2015– closer Jonathan Papelbon was brought to South Capitol Street to shore up the bullpen.  The price tag?  Nick Pivetta (3-6 with an ERA of 5.73 this year for the Phillies).  And the team’s mental well-being. Instead, the veteran was ineffective, Drew Storen went on a downward spiral that ended when he broke his hand punching a locker, and Papelbon put his hand on the throat of NL MVP Bryce Harper in a dugout dustup.  Decidedly a bad move.

2016– new year, new closer.  This time it was Pittsburgh’s Marc Melancon…and the price tag was pitchers Felipe Rivero (5-5 with an ERA under 2 out of the pen for the Pirates over the last year) and Taylor Hearn (currently in high Class A).  Melancon delivered 17 saves in 18 chances with an ERA of 1.82 in 30 appearances and almost as important allowed the team to jettison Papelbon.  A definite win for the team.

Hall of Blame- congratulations to former Expo Tim Raines and ex-National Pudge Rodriguez on their Hall of Fame inductions.  Shame that Cooperstown’s big day occured while there were 14 MLB games in progress.  Perhaps they can make this part of All Star Week?

Dissecting the Division- the hard-charging Miami Marlins have won seven of ten,  moving within 13 games of the Nats.  For those scoring at home, the magic number is now 47.

O’s Woes- okay, so the Birds took two of three from Texas. And they put 10 runs on the board Sunday against the Rangers.  But the Orioles are 6-1 against Texas this month…and 5-13 against everyone else in July.  At 50-54 they’re on the fringe, five and a half games out of the wildcard.  But the starting pitching remains a nightmare and the dreaded west coast trip is a few weeks away.

Last Week’s Heroes- Ryan Zimmerman hit .350 with 4 HR and 9 RBI…replacing Frank Howard atop DC’s career HR list.  Wilmer Difo batted .364 with 2 homers.  Edwin Jackson pitched a gem Sunday night (striking out 6 while allowing 4 hits over 7 innings).  Max Scherzer struck out 9 while improving to 12-5 on the season.

Last Week’s Humbled- Daniel Murphy and Matt Wieters each hit .167.  Tanner Roark allowed 4 runs over 5 innings in his lone start.  The Washington Kastles lost 5 straight matches to slip out of World Team Tennis title contention.

Game to Watch- Monday Gio Gonzalez pitches against Jose Urena in Miami.  So you’ve got Gio’s return to his hometown…facing a nine-game winner.  While Gonzalez has lost four of his last five decisions, the lefthander continues to keep his ERA under three.  Have we mentioned the Marlins are within 13 games of the NL East lead?

Game to Miss- Wednesday the Nats wrap up their series against the Marlins with Stephen Strasburg–nope, he’s on the DL.  Instead, TBA takes to the mound against an 0-2 Vance Worley…proving that the dog days are officially upon us.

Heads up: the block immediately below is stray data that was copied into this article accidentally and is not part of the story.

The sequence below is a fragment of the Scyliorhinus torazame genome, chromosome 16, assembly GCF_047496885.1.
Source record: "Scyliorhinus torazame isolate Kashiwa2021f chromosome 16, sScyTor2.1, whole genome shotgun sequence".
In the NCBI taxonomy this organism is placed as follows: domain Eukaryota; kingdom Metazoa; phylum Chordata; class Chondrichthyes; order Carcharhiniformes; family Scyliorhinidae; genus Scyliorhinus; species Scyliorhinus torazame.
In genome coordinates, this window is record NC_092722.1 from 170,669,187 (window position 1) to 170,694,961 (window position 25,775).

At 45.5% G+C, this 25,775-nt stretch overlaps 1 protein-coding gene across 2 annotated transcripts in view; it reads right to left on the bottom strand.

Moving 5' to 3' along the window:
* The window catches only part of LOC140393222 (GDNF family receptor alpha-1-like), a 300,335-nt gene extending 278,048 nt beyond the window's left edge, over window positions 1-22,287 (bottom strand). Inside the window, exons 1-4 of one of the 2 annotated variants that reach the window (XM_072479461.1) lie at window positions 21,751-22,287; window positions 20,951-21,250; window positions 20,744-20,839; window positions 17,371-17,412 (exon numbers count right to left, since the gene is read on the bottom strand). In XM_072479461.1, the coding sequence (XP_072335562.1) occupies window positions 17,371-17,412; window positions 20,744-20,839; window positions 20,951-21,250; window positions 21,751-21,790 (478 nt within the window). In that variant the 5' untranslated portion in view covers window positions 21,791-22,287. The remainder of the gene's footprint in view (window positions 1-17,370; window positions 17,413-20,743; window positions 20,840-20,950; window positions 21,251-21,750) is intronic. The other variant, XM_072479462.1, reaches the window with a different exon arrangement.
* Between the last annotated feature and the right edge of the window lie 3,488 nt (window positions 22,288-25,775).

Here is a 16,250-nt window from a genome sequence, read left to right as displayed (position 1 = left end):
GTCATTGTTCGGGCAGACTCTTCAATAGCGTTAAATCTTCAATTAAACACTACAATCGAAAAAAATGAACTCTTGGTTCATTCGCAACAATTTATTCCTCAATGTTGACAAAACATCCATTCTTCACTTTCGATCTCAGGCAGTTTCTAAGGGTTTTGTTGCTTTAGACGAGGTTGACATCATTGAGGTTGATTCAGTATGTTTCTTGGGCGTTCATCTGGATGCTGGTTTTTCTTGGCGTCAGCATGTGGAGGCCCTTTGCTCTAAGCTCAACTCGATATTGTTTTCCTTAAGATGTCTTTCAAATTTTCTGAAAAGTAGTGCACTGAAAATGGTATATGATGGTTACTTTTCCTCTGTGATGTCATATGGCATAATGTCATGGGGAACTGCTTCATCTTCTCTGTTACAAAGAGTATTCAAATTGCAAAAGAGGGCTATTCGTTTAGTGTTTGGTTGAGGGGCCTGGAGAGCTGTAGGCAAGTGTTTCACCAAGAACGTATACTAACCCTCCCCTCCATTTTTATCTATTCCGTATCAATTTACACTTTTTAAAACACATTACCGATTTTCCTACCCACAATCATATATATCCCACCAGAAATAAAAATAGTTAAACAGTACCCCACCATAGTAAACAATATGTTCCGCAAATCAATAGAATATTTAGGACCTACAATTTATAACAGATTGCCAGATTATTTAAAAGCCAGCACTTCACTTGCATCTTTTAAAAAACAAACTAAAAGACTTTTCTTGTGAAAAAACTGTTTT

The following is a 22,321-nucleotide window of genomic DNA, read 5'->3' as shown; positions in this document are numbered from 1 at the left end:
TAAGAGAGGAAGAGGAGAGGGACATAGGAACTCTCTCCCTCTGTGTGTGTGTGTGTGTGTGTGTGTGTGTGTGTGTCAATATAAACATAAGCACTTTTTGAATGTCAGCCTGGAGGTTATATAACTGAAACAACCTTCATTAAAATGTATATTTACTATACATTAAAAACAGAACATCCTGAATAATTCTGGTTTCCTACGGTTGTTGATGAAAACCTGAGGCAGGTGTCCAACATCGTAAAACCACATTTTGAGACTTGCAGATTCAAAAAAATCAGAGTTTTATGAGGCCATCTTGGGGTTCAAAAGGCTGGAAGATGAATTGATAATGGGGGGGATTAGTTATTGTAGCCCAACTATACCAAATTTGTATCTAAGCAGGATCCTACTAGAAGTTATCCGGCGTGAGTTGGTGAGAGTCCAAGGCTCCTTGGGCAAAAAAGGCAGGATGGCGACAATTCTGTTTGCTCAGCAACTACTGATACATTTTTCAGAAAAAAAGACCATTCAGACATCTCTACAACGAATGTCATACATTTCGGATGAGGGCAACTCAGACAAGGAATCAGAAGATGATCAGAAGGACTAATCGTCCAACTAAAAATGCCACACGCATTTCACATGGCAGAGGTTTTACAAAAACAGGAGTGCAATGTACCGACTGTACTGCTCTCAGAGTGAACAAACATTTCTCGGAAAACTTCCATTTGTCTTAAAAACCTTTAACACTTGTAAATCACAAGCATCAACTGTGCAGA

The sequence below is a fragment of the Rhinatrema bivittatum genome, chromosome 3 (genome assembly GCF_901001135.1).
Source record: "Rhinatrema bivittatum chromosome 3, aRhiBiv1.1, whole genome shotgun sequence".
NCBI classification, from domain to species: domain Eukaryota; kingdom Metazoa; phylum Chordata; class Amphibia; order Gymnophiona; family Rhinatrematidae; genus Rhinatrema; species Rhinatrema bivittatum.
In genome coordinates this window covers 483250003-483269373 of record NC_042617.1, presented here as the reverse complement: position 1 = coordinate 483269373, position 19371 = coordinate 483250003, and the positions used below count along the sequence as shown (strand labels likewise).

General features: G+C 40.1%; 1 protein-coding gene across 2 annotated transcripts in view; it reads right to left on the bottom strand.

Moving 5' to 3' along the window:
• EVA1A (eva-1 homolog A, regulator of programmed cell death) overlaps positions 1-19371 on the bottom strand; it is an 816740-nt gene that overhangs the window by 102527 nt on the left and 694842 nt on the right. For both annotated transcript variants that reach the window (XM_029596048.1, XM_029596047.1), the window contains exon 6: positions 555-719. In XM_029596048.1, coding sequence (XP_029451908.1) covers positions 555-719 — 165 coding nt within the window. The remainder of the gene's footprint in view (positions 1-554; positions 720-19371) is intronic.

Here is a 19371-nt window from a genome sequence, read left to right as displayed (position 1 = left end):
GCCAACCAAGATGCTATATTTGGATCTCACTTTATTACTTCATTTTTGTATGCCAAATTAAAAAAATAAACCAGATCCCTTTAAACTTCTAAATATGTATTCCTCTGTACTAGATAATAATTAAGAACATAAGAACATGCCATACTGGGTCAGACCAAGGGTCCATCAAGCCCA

Everybody gets hurt in baseball.  But not all injuries are created equally.  If the Nats were 5-15 when Adam Eaton went down with the knee injury or if the offseason acquisition were hitting .143 at the time, there’d be no continual jab to the ribs every time one saw Brian Goodwin leading off.  If Jayson Werth hadn’t shown signs of life last year when moved to the #2 spot in the order, his absence over the last month would just de liver shrugs.  If Trea Turner hadn’t been setting the basepaths on fire the month he got hurt (22 of his 35 stolen bases came in June) it would be just another second-year player missing time.  If this were the first time we’ve seen concern over Stephen Strasburg, we’d treat his shortened start with the “isolated incident” mindset.  Instead, this is a team with October dreams where every bump and bruise has an impact not necessarily now but in an NLDS this team has never won.  You think these injuries hurt now?

Digesting the Division- so despite all of the issues, injuries and ineffectiveness the Nats have won 8 of 10 to extend their lead over Atlanta to a dozen games.  Do we dare start the magic number count?  It’s 53 for those scoring at home.

Last Week’s Heroes- Bryce Harper hit .476 while scoring 7 runs and driving in 6…even with plans B and C hitting ahead of him in the lineup.  Adam Lind made the most of his limited time, notching 5 hits in 9 at-bats.  Edwin Jackson turned back the clock to 2012 by scattering 3 hits over 7 innings in his 2017 debut with the team. Tanner Roark bounced back from a rough patch by striking out 11 over 7 innings in a win.  Relievers Matt Albers and Ryan Madson combined to toss 5 and a third scoreless innings over 5 games.